The latest American Psychologist (65:4, 2010) has an interesting article on the topic of intractable conflicts. These can be seen in families, communities or whole country disputes like found recently in Rwanda and the Congo.
The authors make this point at the outset of the article,
Conflict resolution should be easy. Conventional wisdom…has it that conflict arises when people feel their respective interests or needs are incompatible….A conflict that has become intractable should be especially easy to resolve….After all, a conflict with no ed in sight serves the interests of very few people, drains both parties’ resources, wastes energy, and diminishes human capital in service of a futile endeavor. Even a compromise solution that only partially addresses the salient needs and interests of the parties should be embraced when they realize that such a compromise represents a far better deal than pursuing a self-defeating pattern of behavior that offers them nothing but aversive outcomes with a highly uncertain prospect of goal attainment. (p. 262)
True, but since when does logic ever beat conflict? It doesn’t and these authors know it.
As a conflict becomes a primary focus of each party’s thoughts, feelings, and actions, even factors that are irrelevant to the conflict become framed in a way that intensifies or maintains the conflict. It is as though the conflict acts like a gravity well into which the surrounding mental, behavioral, and social-structural landscape begins to slide. Once parties are trapped in such a well, escape requires tremendous will and energy and thus feels impossible. (ibid, my emphasis)
This is EXACTLY why marriage counseling is so difficult. Everything is read through the lens of “He is so controlling,” or “She won’t respect me.”
Why does this happen? On the surface, an intractable conflict might seem to be about land (e.g., Palestinians vs. Israelis) or about ideological solidarity (republicans vs. democrats) or about bald desire for power. In marriage conflict may appear to be about respect, money, or power. But these authors suggest that conflict becomes intractable because the larger system is supported by the conflict and would more or less collapse if peace were to overtake it. Attractors, they say help maintain a coherent view of the world, a way of promoting unequivocal action without hesitation. Truth be told. We like living in a black/white world where our actions are always clear to us and the bad guys are always bad. A word about power. In conflict, we use power to get what we want (via direct use or manipulation). But there are always power differences between parties. Someone always has more power. In couples, one spouse will always want more sex than the other. This isn’t a bad thing. It only becomes bad when either party refuses to accept the differences or show any capacity to be influenced by the other.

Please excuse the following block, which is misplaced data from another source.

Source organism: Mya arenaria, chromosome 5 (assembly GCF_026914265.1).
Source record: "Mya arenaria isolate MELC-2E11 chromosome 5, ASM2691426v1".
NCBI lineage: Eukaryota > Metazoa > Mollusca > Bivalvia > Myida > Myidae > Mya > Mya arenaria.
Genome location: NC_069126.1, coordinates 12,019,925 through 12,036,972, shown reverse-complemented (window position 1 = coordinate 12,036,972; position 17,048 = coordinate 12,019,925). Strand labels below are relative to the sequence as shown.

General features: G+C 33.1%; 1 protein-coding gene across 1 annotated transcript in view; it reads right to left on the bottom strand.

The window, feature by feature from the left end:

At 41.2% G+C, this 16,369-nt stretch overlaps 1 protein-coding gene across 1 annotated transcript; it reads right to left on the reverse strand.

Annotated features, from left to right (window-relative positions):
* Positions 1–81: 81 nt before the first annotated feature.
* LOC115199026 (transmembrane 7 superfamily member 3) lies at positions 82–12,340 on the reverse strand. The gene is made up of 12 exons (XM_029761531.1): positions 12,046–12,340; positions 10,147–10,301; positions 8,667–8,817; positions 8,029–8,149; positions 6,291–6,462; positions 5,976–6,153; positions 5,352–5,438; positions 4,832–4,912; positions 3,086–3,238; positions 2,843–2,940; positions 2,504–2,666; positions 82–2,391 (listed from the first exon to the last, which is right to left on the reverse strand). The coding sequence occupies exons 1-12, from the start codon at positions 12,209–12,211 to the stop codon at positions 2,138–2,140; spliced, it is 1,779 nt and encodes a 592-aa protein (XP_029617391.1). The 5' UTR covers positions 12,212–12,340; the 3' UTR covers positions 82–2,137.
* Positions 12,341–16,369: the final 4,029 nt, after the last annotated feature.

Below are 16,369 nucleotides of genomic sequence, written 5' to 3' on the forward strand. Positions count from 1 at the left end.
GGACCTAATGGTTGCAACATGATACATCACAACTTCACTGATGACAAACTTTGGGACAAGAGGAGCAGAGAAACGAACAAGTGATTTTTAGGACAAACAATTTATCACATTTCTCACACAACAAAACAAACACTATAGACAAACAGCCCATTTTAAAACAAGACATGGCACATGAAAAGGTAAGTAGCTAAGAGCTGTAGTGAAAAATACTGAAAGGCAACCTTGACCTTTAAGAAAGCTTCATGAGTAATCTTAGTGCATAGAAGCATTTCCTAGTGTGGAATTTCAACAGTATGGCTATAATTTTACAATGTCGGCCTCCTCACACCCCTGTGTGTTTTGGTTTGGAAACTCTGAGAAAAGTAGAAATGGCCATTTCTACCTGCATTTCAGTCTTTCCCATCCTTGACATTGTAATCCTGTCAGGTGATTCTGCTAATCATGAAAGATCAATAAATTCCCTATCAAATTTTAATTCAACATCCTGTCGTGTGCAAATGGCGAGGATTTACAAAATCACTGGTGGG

When peaceful resolutions take place, it is because a new system has been developed; a new set of values and definers of reality.
How do you implement such a change? You cannot go directly after the thing that maintains the conflict. In other words, don’t say, “You, wife, stop believing your husband doesn’t love you”; or “You, husband, start loving your wife by…” Built into the maintainers of conflict is a strain of resistance. “I know you just did something nice for me but you really are just trying to get on my good side so you can [fill in the blank], but I’m on to you!”
The authors say, and I agree, that, “Attempts to challenge directly the validity or practicality of an attractor for intractable conflict are therefore often doomed to fail and in fact are likely to intensify people’s beliefs and energize their response tendencies.” (p. 273)
Again, how do we deal with these longstanding conflicts? How do we stop seeing the problem as a simple equation (you stink and I’m great) to something more complex (we’re both broken and here’s what I can do to make things better)?
1. Force self to step back to see the complexity of the situation. This sometimes happens when something blows our mind (we act in a way we THOUGHT we never would). To do this we have to believe that the simple answer is easy but ALWAYS wrong and desire to have a more nuanced view of self and other
2. Go back to see previous unity. So, a couple might go back to remember their first love. What affinities did they once have? Can they recover them? Some couples can. From here, they may find the power to fix problems that seem just a wee bit smaller because of a more powerful unifying narrative that was forgotten.
3. Focus on who we want to be in the midst of trials and tribulations. What kind of person do I want to be (that God empowers me to be) come what may?
Notice that only #2 has to work towards maintaining the marriage and living in close quarters. One can develop a more complex and realistic view of the problem (#1) or focus on character development (#3) and still choose to end a violent or destructive relationship. Both also require that we value something greater than self-interest. From a Christian point of view, love must be the reason for all three options–a love given to us by God alone.